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Problems for Indian Learners in ESL

Problems for Indian Learners in ESL | ITTT | TEFL Blog

Unlike many other countries, India does not have a national language. There are over 30 official languages spoken in India. English has been adopted by the government for judicial and administrative proceedings, and most Indians have a functional understanding of English. However, many Indians struggle to learn and use English effectively.

This post was written by our TEFL certification graduate Tejaswini K. Please note that this blog post might not necessarily represent the beliefs or opinions of ITTT.


Native languages influence pronunciations of English syllables/words, e.g. people who speak north Indian languages usually pronounce the word ‘here’ as ‘hare/hair’, people from the east often interchange the /s/ and /sh/ sounds while speaking English. The speakers from southern states roll their /l/ sounds quite harshly. Most Indians stress on the last syllable while speaking English.

indian girl

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Exposure to English

Indian learners who are exposed to English from kindergarten and at home, learn and use the language better than those who start learning English from primary school and above. Since English is widely spoken across the globe most young urban parents make it a point to expose their children to English early on. Education in native languages remains quite popular in non-urban locales; therefore, we’ve observed that much of the rural populace have a marked influence of their first language while using English.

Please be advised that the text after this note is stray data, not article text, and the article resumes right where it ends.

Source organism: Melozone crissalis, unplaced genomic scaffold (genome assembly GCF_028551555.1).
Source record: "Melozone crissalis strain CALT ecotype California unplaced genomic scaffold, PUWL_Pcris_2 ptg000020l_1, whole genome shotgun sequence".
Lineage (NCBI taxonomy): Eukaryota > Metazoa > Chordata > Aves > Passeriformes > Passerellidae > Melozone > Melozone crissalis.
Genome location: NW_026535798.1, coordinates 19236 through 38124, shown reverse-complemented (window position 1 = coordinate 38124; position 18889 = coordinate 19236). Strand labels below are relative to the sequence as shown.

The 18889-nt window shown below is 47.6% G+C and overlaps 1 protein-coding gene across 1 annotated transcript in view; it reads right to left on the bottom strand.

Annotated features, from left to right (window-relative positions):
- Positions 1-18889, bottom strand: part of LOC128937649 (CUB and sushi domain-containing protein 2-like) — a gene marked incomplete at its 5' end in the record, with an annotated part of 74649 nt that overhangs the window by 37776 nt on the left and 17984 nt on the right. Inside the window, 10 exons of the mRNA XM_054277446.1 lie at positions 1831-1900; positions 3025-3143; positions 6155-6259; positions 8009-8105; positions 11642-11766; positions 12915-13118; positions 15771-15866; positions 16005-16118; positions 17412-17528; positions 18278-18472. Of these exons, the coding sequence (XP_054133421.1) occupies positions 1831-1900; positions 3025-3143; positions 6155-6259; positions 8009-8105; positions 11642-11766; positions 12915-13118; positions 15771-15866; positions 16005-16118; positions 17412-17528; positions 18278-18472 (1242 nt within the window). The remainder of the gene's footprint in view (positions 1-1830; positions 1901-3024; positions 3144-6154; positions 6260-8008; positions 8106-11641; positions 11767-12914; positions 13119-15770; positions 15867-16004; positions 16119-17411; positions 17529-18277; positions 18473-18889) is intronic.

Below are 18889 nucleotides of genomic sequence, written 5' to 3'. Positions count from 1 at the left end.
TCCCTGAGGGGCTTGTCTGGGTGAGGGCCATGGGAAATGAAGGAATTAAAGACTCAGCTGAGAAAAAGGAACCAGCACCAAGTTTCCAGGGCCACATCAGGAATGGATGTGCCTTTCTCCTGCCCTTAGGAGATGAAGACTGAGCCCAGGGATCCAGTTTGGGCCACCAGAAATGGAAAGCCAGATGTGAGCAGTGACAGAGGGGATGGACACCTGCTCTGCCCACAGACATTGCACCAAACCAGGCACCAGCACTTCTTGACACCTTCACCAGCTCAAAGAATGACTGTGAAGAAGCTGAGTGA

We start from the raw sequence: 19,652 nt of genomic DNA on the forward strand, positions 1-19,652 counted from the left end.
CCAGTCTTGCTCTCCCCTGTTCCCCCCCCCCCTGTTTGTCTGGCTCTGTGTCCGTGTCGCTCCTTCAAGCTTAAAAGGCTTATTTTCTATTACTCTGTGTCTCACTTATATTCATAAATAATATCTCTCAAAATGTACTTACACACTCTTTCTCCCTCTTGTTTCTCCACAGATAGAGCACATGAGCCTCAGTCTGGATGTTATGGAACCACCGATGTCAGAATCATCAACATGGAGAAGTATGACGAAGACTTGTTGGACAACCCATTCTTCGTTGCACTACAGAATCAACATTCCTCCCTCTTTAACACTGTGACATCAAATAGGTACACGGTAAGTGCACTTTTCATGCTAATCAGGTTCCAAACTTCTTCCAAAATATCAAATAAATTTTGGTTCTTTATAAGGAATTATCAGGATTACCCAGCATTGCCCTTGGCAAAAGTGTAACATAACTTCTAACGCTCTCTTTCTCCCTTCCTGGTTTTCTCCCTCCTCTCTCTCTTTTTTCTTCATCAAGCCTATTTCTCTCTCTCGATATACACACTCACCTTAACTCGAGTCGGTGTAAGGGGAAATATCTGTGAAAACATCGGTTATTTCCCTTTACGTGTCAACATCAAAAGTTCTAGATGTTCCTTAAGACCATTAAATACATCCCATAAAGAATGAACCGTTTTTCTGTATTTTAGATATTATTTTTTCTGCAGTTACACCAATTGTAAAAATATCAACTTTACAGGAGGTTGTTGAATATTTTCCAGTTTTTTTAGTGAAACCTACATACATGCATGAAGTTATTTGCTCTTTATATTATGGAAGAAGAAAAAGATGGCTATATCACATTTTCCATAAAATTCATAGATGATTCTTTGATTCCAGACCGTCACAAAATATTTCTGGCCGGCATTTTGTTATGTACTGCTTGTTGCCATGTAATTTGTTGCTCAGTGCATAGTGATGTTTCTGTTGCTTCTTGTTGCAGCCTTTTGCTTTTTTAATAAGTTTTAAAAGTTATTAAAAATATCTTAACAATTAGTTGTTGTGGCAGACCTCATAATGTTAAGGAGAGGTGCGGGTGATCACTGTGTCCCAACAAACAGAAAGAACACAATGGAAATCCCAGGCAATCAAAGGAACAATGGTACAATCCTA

Differences in Language Structure

Some differences between English and Indian languages that affect learning - the word order of sentences in Indian languages as well as the rules of grammar are quite different from English. Indian languages have a phonetic base, unlike English. This affects how they understand spelling and English phonetics.

Consonant sounds in Indian languages are quite harsh, compared to the softer English counterparts. There are intonational differences from speakers from different regions. Therefore, understanding tonality and applying it while speaking in English can also be tricky, e.g. detecting sarcasm is challenging for most Indians.

a group of multicultural students

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Translation Approach

The most common error made by Indian learners is a direct translation of sentences/phrases from their first language to English. The reason behind this is the way the language has been taught to the learner. In the initial phase of learning, basic words are taught through pictorial representations or translation. While this is necessary to a certain degree, English teachers continue to use translation in higher classes as well. This prevents students from understanding the nuances of the language. This, in turn, affects their thought groups and sentence construction. Ultimately this affects the fluency of speech, as they’re unable to use English to express themselves efficiently.

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Vocabulary Challenge

Synonyms and antonyms are understood quite well as concepts; however, the use of synonymous words in degrees can be difficult. Indians often use double superlatives, or repeat words, to emphasize a point, e.g. ‘biggest’, ‘it’s in different-different rooms’; this is a cultural influence rather than a linguistic one.

While teaching English to Indian learners, it’s important to explain cultural contexts including idioms and slang (American, British, Australian), so that they understand how the language is used. It is also advised to cover politically correct terms in English, as most non-urban Indian learners are not exposed to them.

Due to the popularity of American television series, most Indians can understand the American accent quite well. However, they may often struggle to understand British or Australian accents.

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Despite all the challenges listed above, it should be noted that English is the second most widely spoken language in India.

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